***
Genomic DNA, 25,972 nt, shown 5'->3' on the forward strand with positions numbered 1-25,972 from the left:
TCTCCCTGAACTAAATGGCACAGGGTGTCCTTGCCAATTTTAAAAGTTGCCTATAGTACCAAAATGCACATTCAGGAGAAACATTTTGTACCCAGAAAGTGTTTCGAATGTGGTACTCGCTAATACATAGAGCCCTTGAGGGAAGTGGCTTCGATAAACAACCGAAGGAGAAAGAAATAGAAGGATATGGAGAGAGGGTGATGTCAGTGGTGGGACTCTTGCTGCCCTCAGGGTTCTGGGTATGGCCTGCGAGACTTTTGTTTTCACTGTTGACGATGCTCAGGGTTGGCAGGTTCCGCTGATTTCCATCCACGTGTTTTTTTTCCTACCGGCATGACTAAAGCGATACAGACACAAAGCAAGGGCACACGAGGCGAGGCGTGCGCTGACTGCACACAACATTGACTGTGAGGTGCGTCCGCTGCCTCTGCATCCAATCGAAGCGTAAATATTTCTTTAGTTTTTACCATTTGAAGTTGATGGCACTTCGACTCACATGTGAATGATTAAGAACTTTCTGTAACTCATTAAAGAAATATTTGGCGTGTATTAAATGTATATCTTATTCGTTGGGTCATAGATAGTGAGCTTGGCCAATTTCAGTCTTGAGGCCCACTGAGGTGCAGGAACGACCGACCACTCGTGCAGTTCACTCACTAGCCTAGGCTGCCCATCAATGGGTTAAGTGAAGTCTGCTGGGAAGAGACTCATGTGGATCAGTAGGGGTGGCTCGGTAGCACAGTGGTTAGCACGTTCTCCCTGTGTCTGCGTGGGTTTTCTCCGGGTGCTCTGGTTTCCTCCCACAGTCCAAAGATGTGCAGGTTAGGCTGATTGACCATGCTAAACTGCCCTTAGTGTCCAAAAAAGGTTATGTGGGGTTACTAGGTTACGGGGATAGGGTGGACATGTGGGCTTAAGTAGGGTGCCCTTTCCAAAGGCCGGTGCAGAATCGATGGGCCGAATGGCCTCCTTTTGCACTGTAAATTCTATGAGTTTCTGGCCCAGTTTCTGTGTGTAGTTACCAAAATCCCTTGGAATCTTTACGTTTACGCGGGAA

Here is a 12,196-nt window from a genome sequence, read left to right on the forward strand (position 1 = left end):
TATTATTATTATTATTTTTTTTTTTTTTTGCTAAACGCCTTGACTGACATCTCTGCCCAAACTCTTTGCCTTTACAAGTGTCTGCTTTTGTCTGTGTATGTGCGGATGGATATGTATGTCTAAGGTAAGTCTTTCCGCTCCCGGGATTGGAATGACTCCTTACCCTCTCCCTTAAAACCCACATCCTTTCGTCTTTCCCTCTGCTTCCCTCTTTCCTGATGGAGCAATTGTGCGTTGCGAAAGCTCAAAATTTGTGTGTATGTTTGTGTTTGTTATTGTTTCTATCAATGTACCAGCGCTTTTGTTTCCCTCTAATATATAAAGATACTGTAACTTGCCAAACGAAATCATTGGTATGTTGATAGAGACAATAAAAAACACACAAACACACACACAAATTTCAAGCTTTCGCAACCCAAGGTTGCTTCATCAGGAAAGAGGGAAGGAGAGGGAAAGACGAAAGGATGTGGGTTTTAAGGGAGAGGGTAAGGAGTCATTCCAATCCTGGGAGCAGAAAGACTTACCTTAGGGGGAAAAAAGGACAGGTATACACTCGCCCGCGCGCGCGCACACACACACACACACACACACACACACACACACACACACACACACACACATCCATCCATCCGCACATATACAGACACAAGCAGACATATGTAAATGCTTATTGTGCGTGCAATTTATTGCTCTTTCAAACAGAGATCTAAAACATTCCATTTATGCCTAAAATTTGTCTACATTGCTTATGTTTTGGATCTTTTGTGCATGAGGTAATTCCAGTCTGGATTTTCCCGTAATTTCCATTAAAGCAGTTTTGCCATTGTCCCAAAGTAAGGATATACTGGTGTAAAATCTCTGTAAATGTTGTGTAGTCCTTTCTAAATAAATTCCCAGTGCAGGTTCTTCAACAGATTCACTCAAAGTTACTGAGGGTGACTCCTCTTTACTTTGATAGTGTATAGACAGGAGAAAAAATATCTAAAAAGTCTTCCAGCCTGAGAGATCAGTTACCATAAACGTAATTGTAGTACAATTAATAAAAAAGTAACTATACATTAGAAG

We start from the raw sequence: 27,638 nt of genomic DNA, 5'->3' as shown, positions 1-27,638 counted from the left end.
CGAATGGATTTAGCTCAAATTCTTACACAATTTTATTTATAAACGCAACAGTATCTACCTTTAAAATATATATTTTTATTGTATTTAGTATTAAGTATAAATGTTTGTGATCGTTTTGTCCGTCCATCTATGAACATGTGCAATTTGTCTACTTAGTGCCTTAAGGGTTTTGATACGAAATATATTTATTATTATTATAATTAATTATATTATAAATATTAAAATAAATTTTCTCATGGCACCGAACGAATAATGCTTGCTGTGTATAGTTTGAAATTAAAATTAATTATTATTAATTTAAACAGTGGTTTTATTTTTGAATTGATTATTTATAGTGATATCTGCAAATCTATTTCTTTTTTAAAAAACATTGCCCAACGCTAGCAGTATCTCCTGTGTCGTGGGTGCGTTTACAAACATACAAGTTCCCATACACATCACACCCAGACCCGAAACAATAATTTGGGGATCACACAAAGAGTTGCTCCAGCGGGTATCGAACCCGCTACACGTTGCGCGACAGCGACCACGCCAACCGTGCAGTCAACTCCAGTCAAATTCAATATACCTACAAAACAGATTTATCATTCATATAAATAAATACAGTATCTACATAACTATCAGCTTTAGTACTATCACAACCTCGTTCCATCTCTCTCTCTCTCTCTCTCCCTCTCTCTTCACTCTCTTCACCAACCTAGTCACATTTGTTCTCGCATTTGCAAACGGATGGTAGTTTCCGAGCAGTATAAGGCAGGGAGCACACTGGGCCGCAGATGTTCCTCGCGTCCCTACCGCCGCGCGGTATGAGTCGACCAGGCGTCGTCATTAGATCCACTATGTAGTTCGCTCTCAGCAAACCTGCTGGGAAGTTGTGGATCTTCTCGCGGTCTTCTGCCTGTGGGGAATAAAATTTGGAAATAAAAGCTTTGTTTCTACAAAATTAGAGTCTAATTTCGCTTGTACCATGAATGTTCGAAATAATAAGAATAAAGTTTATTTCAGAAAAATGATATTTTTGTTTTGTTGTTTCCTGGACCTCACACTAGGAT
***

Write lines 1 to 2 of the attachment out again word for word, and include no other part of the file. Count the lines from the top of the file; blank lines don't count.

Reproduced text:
Genomic DNA, 25,972 nt, shown 5'->3' on the forward strand with positions numbered 1-25,972 from the left:
TCTCCCTGAACTAAATGGCACAGGGTGTCCTTGCCAATTTTAAAAGTTGCCTATAGTACCAAAATGCACATTCAGGAGAAACATTTTGTACCCAGAAAGTGTTTCGAATGTGGTACTCGCTAATACATAGAGCCCTTGAGGGAAGTGGCTTCGATAAACAACCGAAGGAGAAAGAAATAGAAGGATATGGAGAGAGGGTGATGTCAGTGGTGGGACTCTTGCTGCCCTCAGGGTTCTGGGTATGGCCTGCGAGACTTTTGTTTTCACTGTTGACGATGCTCAGGGTTGGCAGGTTCCGCTGATTTCCATCCACGTGTTTTTTTTCCTACCGGCATGACTAAAGCGATACAGACACAAAGCAAGGGCACACGAGGCGAGGCGTGCGCTGACTGCACACAACATTGACTGTGAGGTGCGTCCGCTGCCTCTGCATCCAATCGAAGCGTAAATATTTCTTTAGTTTTTACCATTTGAAGTTGATGGCACTTCGACTCACATGTGAATGATTAAGAACTTTCTGTAACTCATTAAAGAAATATTTGGCGTGTATTAAATGTATATCTTATTCGTTGGGTCATAGATAGTGAGCTTGGCCAATTTCAGTCTTGAGGCCCACTGAGGTGCAGGAACGACCGACCACTCGTGCAGTTCACTCACTAGCCTAGGCTGCCCATCAATGGGTTAAGTGAAGTCTGCTGGGAAGAGACTCATGTGGATCAGTAGGGGTGGCTCGGTAGCACAGTGGTTAGCACGTTCTCCCTGTGTCTGCGTGGGTTTTCTCCGGGTGCTCTGGTTTCCTCCCACAGTCCAAAGATGTGCAGGTTAGGCTGATTGACCATGCTAAACTGCCCTTAGTGTCCAAAAAAGGTTATGTGGGGTTACTAGGTTACGGGGATAGGGTGGACATGTGGGCTTAAGTAGGGTGCCCTTTCCAAAGGCCGGTGCAGAATCGATGGGCCGAATGGCCTCCTTTTGCACTGTAAATTCTATGAGTTTCTGGCCCAGTTTCTGTGTGTAGTTACCAAAATCCCTTGGAATCTTTACGTTTACGCGGGAA